Professor Sasha Sodin from Queen Mary University of London has been awarded £100,000 by the Leverhulme Trust to support research in mathematical physics.
The Phillip Leverhulme prizes recognise the achievement of outstanding researchers whose work has already attracted international recognition and whose future career is exceptionally promising.
Professor Sodin will use the award to explore new applications of the theory of random operators, one of the central parts of mathematical physics.
Commenting on the award, he said: "It is a great honour to receive the Phillip Leverhulme Prize, the previous recipients of which include some of the leading scientists working in the UK. It is also very pleasing to see the importance of fundamental science is still being recognised despite the current focus on the pandemic."
The theory of random operators has been extensively studied by physicists and mathematicians since the late 1950s. It was originally created to model and investigate the motion of a quantum particle within a disordered medium. Since then, it has been applied in various branches of theoretical physics, and it has also been a subject of extensive mathematical research.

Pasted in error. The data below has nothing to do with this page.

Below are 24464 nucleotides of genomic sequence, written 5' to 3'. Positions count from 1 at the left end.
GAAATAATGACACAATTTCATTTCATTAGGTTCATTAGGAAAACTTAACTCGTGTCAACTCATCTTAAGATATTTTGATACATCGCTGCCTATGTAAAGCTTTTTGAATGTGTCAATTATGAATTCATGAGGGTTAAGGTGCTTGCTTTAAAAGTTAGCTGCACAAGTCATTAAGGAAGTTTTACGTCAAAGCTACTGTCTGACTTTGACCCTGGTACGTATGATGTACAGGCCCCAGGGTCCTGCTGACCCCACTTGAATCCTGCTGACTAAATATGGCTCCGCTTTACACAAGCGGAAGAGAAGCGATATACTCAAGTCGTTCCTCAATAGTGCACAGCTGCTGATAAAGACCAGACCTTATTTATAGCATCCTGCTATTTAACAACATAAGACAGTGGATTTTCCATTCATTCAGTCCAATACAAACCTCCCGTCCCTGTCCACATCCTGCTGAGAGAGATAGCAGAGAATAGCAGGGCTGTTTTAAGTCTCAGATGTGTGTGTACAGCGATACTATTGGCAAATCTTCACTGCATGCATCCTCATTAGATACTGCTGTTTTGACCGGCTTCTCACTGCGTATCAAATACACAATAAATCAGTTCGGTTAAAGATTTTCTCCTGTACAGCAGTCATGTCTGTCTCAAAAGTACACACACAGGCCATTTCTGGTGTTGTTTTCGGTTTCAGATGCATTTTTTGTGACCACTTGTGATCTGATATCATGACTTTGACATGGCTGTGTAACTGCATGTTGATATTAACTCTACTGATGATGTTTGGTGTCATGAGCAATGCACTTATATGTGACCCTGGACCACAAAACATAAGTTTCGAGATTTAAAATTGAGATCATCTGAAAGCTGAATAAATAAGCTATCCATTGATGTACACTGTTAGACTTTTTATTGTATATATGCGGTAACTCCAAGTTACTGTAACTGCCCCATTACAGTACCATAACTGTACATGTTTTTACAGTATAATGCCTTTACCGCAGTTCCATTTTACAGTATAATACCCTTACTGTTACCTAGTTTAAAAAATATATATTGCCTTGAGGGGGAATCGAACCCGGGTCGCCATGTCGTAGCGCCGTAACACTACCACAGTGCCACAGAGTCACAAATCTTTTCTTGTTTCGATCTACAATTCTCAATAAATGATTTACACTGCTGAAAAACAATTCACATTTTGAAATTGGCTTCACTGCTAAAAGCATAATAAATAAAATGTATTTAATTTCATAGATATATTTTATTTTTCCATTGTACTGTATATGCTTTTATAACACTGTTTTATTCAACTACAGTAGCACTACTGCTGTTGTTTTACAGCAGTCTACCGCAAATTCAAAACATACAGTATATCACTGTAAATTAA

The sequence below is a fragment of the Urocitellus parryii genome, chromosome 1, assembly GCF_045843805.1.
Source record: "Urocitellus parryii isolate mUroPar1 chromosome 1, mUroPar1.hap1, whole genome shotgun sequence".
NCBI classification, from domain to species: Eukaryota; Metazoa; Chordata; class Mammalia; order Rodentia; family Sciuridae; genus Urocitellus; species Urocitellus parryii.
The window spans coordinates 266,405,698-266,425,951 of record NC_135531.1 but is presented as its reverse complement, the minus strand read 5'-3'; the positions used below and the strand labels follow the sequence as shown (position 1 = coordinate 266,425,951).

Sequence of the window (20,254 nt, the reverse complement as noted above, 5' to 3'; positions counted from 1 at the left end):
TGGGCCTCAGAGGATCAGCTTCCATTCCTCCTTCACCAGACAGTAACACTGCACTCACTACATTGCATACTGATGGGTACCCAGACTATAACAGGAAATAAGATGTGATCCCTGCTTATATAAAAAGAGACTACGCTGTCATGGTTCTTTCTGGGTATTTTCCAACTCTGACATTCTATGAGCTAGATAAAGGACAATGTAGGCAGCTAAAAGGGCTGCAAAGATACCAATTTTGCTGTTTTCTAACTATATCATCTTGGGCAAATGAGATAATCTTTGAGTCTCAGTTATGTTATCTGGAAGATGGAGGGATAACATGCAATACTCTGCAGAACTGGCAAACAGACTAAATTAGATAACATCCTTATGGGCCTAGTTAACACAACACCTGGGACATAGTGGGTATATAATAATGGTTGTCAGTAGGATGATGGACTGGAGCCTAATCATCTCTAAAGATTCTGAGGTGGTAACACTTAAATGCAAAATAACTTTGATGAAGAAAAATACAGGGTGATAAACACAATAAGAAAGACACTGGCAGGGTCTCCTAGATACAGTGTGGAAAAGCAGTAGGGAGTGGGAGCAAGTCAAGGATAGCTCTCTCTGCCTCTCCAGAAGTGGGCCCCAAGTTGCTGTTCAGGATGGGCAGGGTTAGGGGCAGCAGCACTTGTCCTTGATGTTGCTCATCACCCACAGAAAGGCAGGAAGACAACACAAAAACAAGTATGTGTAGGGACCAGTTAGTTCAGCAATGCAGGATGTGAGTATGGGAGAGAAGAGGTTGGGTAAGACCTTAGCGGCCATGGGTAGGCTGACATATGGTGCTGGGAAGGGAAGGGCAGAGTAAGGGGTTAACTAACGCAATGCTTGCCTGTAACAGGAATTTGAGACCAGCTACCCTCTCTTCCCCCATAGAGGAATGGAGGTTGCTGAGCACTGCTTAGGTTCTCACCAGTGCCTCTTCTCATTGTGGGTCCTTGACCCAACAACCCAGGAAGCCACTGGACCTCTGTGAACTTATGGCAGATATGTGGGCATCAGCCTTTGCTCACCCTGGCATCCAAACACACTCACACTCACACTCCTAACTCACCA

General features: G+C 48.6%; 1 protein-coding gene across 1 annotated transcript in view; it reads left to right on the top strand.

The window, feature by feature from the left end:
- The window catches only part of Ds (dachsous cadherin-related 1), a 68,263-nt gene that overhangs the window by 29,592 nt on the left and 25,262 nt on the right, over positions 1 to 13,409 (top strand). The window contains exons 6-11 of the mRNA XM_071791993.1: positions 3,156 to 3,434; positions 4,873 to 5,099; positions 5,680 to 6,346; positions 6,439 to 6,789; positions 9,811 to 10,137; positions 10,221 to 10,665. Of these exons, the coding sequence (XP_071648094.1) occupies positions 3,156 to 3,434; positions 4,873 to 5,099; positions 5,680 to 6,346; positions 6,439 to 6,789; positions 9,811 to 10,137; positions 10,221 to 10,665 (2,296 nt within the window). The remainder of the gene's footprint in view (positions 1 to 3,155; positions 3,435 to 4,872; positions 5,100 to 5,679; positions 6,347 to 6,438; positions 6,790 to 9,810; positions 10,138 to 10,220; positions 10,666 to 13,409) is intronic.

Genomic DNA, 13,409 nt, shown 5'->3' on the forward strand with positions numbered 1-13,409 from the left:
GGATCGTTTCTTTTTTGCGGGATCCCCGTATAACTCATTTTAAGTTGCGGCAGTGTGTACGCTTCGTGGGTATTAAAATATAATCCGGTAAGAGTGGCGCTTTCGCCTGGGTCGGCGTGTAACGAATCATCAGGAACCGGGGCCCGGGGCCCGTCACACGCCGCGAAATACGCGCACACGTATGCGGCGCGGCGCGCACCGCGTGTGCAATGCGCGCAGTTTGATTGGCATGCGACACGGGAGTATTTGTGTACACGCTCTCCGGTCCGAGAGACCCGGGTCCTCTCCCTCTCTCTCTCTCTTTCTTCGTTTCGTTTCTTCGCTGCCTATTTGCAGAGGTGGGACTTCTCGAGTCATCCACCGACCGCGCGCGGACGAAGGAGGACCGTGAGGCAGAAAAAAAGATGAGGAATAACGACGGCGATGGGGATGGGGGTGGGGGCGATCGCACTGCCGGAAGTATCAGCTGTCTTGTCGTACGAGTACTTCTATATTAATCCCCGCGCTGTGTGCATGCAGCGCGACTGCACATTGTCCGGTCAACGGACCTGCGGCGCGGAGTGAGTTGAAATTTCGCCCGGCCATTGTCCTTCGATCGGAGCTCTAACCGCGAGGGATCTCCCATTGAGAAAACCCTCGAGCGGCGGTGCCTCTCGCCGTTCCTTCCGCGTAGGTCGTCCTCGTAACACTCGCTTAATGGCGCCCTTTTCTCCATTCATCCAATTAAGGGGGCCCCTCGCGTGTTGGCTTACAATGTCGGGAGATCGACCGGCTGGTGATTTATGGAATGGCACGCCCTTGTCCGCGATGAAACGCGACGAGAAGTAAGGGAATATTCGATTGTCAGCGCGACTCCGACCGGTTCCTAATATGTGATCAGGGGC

However, Professor Sodin believes that many fascinating facets of the theory have hardly been explored. One such aspect is the subject of recent joint work with Professor Ohad N Feldheim from the Einstein Institute of Mathematics, Jerusalem.
"We have constructed a new random operator from components coming from a seemingly unrelated part of mathematics, the representation theory of the symmetric group. We found that our operator had numerous common features with the operators introduced 60 years ago by P W Anderson and others for the study of quantum disordered systems. This highlighted one connection between the representation theory of large groups and the theory of disordered systems, and I think there could be many more, which I will look to investigate further using this award," said Professor Sodin.
Surprisingly, the new operator also turned out to be linked to the 15 puzzle, a famous sliding puzzle going back to the 19th century. "The connection to the puzzle plays a central role in our analysis. However, for our study we had to use a version of the game in which the board is infinite and the moves are made at random," added Professor Sodin.
Methods and ideas from the theory of random operators could also advance understanding in statistical mechanics, a field of science that aims to explain the phenomena of thermodynamics microscopically. Professor Sodin said: "Several fascinating conjectures and contradictory predictions have been made in this area, and I hope that using ideas from the theory of random operators we’ll be able to shed some light on these questions."